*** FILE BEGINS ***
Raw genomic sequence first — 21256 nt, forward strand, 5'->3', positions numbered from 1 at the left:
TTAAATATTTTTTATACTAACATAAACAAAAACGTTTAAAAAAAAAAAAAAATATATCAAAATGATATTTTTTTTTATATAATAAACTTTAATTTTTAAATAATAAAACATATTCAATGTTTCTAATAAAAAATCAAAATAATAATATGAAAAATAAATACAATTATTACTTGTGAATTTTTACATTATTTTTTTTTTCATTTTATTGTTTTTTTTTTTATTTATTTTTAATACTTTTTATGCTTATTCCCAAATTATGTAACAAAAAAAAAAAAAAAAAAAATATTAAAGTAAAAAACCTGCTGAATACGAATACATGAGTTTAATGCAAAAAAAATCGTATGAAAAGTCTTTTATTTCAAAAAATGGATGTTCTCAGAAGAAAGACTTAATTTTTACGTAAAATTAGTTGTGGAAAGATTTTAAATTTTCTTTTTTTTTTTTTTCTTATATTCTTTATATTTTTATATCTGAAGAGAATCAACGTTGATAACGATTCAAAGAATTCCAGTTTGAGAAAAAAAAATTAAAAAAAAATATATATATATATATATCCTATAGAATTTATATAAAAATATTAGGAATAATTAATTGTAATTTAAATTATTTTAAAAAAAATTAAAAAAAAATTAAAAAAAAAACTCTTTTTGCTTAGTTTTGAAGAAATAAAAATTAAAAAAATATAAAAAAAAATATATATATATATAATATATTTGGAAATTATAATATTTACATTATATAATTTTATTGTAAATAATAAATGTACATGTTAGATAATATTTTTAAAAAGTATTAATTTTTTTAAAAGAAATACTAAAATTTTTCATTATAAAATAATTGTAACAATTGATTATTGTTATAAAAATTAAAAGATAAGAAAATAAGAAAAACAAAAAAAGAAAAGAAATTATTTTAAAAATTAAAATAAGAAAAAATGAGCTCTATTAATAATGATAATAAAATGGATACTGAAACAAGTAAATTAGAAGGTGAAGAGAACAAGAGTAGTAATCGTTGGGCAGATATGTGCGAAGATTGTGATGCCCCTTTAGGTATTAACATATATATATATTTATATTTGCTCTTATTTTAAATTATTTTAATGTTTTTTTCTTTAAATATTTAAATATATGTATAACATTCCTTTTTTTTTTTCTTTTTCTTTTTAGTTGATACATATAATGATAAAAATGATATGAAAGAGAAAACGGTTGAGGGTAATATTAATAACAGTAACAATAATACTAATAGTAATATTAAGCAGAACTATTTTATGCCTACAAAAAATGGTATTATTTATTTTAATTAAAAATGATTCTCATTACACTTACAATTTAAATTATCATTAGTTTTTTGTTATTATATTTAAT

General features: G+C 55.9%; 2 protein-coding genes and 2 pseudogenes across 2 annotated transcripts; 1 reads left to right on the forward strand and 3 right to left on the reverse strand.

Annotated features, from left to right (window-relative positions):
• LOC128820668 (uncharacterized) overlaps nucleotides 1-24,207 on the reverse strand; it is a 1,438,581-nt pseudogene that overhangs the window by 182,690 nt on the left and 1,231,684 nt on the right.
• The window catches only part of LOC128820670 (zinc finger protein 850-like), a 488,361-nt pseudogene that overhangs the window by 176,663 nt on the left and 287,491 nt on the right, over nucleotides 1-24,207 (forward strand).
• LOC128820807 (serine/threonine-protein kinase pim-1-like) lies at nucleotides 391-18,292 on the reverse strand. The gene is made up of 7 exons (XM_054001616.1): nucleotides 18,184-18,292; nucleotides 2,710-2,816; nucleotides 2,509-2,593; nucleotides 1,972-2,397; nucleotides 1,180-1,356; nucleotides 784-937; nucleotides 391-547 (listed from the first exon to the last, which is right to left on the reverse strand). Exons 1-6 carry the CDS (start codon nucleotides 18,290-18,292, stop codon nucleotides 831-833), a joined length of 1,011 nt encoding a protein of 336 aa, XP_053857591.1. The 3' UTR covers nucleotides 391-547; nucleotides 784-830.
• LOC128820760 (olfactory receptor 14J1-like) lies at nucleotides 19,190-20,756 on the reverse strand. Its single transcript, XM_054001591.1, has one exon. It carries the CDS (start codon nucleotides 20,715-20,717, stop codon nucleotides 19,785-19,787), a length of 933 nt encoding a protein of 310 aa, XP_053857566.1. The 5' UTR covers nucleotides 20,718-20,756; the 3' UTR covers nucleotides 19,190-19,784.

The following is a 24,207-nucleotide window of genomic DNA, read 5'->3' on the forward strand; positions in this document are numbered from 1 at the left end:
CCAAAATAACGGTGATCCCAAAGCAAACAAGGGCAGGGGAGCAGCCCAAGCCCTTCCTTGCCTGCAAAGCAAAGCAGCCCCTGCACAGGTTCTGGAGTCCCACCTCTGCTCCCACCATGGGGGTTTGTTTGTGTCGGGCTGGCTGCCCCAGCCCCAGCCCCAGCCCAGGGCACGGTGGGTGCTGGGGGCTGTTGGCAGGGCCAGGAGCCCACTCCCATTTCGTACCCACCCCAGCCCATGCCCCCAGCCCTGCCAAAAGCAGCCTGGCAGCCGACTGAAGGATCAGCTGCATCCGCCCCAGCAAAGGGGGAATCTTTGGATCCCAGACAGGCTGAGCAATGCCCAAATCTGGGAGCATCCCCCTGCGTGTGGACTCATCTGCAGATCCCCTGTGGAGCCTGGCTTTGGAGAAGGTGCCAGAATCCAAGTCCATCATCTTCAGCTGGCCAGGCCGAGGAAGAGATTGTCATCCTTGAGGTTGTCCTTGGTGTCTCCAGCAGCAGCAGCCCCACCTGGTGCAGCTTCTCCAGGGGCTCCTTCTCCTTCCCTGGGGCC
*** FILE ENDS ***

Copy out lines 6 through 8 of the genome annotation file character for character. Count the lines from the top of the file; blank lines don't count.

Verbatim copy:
• The window catches only part of LOC128820670 (zinc finger protein 850-like), a 488,361-nt pseudogene that overhangs the window by 176,663 nt on the left and 287,491 nt on the right, over nucleotides 1-24,207 (forward strand).
• LOC128820807 (serine/threonine-protein kinase pim-1-like) lies at nucleotides 391-18,292 on the reverse strand. The gene is made up of 7 exons (XM_054001616.1): nucleotides 18,184-18,292; nucleotides 2,710-2,816; nucleotides 2,509-2,593; nucleotides 1,972-2,397; nucleotides 1,180-1,356; nucleotides 784-937; nucleotides 391-547 (listed from the first exon to the last, which is right to left on the reverse strand). Exons 1-6 carry the CDS (start codon nucleotides 18,290-18,292, stop codon nucleotides 831-833), a joined length of 1,011 nt encoding a protein of 336 aa, XP_053857591.1. The 3' UTR covers nucleotides 391-547; nucleotides 784-830.
• LOC128820760 (olfactory receptor 14J1-like) lies at nucleotides 19,190-20,756 on the reverse strand. Its single transcript, XM_054001591.1, has one exon. It carries the CDS (start codon nucleotides 20,715-20,717, stop codon nucleotides 19,785-19,787), a length of 933 nt encoding a protein of 310 aa, XP_053857566.1. The 5' UTR covers nucleotides 20,718-20,756; the 3' UTR covers nucleotides 19,190-19,784.